Conceivably, this could all happen quite suddenly for China. Has the last twenty years of China's development not been driven, after all, by a rapid deployment of industrial tech?

On the other hand, electric vehicles are a consumer product. Whereas a government could build a road and cause a thousand apartment blocks to appear overnight, putting hundreds of thousands of drivers in a new technology and therein after supporting that technology's ongoing use could be some new kind of task that might not work. They can and have done it with internal combustion engine vehicles. But e-cars and the battery tech behind them is new. There's only a very short history of their widespread use anywhere in the world. You'd only have to electrocute one family.....

And that assumes China can get acquire the technology.

Ideally, China becomes the largest market, the biggest test driver, and the developer of world beating technology..... China becomes a model to the world.

 aoaoaoaoao
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Escaped Lunatic

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Re: e-Vehicles: how long until China bans cars?
« Reply #11 on: December 30, 2016, 12:29:53 AM »
Personally, I hope China embraces the new technology as quickly as possible.  Adding EVs to government and commercial vehicle fleets would help to convince fuel station operators and parking lots to install recharging points.  Having more places to charge up in turn makes the technology more acceptable to consumers.

This being China, if the right group of celebrities started really using EVs (as opposed to making commercials for one kind of car and then jumping back into an expensive sports car of a different brand - oh so common with US celebrities), we could achieve the critical mass of consumer demand, accessibility for recharging, and (with luck) production (domestic, imported, or somehow blended) earlier than expected.

I can see that improving and competing recharge methods is going to cause some initial issues.  The batteries and on-board portion of the recharging hardware have to be compatible with what you plug your car into.  Even if this V3 is amazing and gets widespread adoption across multiple companies (wonder what Tesla would charge the other automakers for that?), eventually there will be a V4.  Also, if I'm not in a hurry, maybe I just want to let my car charge up overnight.  Will the trunks of EVs eventually be overrun with adapter cables and transformers?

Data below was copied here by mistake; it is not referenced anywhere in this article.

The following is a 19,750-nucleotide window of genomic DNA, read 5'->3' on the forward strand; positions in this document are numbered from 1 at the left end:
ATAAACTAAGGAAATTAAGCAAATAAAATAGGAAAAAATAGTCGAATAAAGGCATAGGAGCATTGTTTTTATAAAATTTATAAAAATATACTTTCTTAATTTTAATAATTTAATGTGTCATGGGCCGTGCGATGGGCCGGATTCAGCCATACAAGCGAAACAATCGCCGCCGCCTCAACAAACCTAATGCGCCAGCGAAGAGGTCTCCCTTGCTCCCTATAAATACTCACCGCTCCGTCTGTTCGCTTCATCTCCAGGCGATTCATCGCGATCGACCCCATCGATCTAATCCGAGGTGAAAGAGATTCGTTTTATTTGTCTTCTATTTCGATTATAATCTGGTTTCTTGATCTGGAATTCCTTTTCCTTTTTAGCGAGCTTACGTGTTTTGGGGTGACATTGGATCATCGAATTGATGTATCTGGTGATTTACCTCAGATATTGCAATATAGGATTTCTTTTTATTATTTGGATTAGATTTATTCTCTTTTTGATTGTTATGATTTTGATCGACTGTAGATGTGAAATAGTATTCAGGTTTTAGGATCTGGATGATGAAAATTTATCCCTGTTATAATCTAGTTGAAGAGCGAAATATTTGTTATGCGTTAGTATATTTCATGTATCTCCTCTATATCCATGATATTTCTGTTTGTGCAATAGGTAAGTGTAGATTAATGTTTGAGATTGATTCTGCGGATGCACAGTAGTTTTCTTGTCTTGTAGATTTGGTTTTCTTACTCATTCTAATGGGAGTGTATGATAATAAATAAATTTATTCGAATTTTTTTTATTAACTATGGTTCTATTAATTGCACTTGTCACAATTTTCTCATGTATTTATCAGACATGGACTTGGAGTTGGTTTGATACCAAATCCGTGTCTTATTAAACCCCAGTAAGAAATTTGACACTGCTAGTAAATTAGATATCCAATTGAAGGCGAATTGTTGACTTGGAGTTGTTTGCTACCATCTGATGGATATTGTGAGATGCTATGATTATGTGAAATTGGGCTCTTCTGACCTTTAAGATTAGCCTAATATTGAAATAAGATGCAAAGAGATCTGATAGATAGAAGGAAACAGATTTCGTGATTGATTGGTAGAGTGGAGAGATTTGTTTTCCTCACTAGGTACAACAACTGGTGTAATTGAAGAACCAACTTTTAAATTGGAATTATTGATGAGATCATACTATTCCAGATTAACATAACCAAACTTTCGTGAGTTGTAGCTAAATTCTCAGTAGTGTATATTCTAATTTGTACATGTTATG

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Calach Pfeffer

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Re: e-Vehicles: how long until China bans cars?
« Reply #12 on: December 30, 2016, 01:19:49 AM »
I wonder...

Just thinking back over the what I've seen of this small town I live in, seems to me the fuel stations I know are fuel stations that have always been where they are. I suppose new ones must have sprung up over time, but I'm struck just now by how there have been fuel stations here long before there were so many private cars. What "cars" there were back then were taxis, government vehicles, buses and trucks, and a handful of private vehicles owned by institutions or "a rich man".

Seems to suggest that, indeed, even if we wanted it to, private demand won't be driving the creation of an electric vehicle infrastructure.

Near-instant charging along with government and commercial vehicle user adoption, that's what's needed. Then the switch would begin to happen.

EV taxis I could see. Also buses. Intra-city government vehicles as well. But police cars? Do Chinese police do high speed chases? As the Blues Brothers have suggested, cop cars need to  be a bit special.

And yeah, also a standard for adapters.
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Re: e-Vehicles: how long until China bans cars?
« Reply #13 on: December 30, 2016, 05:38:18 AM »
Not all police cars are designed for high speed highway chases.  I wonder how many of those police and security golf cart style vehicles are electric vs gasoline?  I also think Tesla might be able to come up with something which could serve as an electrically powered police interceptor vehicle.
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Calach Pfeffer

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Re: e-Vehicles: how long until China bans cars?
« Reply #14 on: December 30, 2016, 05:54:50 AM »
The campus gendarmes around here get about in electric golf carts. I think actually that might be one of the ways electric vehicles could stall as an option: no prestige. They make decent short range utility vehicles, but can they transport a fat cat in the style his important position demands?

The other thing, and the reason for making this thread in the first place, is I'm wondering if foreign manufacturers have a hope in hell of doing anything in this market. Right now the bulk of EVs in use in China are manufactured in China by Chinese companies. (Pretty sure that's true...) I sincerely doubt the technology was invented in China, nor has it been, I'm supposing, significantly developed in China. What I'm supposing is the tech has been ripped off from companies like Tesla, but at the end of the day Tesla and other foreign companies won't see much China action at all. Most especially they won't if the first order of business is supplying government departments.

Electric vehicles could become a Chinese success story but only if China somehow gains control of the technology. Tesla might make a go of it if they can manage to position themselves as the EV Apple, but then BYD or some other large Chinese manufacturer will become the Huawei of electric vehicles and boom goes Tesla.
« Last Edit: December 30, 2016, 05:59:59 AM by Calach Pfeffer »